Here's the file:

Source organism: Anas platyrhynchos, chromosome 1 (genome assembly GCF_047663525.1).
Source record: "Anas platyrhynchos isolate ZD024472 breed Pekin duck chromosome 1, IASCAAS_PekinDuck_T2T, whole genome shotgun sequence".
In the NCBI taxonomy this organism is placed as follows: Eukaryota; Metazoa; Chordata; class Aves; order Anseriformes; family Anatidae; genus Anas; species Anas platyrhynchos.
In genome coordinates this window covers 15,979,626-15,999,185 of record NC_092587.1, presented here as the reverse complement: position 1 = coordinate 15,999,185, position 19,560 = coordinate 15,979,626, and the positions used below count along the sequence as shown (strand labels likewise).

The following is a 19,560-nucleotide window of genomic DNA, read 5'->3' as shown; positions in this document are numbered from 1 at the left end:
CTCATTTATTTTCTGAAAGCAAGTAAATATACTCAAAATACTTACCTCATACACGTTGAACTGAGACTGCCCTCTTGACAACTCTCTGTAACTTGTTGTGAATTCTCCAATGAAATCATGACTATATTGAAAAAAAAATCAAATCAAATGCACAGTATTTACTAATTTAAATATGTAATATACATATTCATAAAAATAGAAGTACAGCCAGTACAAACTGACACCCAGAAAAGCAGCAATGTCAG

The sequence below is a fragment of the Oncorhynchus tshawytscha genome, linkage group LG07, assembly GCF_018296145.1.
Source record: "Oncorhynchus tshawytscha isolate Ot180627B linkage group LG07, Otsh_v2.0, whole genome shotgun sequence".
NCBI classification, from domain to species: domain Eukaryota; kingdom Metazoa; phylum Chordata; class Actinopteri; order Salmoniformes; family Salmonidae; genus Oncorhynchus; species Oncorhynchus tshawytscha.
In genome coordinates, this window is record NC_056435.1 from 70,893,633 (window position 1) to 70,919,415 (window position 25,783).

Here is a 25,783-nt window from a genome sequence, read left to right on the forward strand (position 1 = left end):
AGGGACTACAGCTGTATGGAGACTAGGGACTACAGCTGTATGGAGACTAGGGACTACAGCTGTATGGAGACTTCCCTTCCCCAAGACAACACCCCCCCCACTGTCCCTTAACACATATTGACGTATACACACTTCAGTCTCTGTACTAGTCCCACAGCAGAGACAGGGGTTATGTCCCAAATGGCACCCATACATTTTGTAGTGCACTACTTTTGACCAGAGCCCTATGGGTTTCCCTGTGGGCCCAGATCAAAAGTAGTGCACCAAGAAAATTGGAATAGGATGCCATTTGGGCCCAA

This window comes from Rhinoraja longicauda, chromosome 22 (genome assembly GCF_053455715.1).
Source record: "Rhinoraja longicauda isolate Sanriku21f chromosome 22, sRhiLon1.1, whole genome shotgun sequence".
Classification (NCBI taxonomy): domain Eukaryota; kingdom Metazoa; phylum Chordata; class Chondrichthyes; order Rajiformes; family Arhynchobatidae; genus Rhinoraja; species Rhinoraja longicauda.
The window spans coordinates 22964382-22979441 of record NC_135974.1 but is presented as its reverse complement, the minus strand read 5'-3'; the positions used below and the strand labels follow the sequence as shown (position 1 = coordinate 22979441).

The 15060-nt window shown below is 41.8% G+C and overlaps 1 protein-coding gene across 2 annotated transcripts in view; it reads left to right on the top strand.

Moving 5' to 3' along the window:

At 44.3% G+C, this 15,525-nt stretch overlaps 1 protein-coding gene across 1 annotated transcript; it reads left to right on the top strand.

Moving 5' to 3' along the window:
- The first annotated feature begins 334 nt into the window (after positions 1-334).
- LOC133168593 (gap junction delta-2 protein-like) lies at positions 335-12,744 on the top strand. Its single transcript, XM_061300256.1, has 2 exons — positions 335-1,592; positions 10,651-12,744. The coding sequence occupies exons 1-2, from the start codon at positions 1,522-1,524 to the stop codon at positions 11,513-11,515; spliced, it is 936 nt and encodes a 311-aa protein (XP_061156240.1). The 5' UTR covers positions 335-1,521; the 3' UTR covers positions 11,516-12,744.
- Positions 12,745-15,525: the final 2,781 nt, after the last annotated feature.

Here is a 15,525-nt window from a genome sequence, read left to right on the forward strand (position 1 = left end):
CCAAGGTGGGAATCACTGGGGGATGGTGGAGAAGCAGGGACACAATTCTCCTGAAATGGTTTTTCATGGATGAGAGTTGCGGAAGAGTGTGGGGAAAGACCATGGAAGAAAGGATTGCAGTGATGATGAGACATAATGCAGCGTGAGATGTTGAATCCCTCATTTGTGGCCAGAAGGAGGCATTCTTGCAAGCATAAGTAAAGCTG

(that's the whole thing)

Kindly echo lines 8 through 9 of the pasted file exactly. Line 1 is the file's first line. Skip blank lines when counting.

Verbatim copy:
Source record: "Oncorhynchus tshawytscha isolate Ot180627B linkage group LG07, Otsh_v2.0, whole genome shotgun sequence".
NCBI classification, from domain to species: domain Eukaryota; kingdom Metazoa; phylum Chordata; class Actinopteri; order Salmoniformes; family Salmonidae; genus Oncorhynchus; species Oncorhynchus tshawytscha.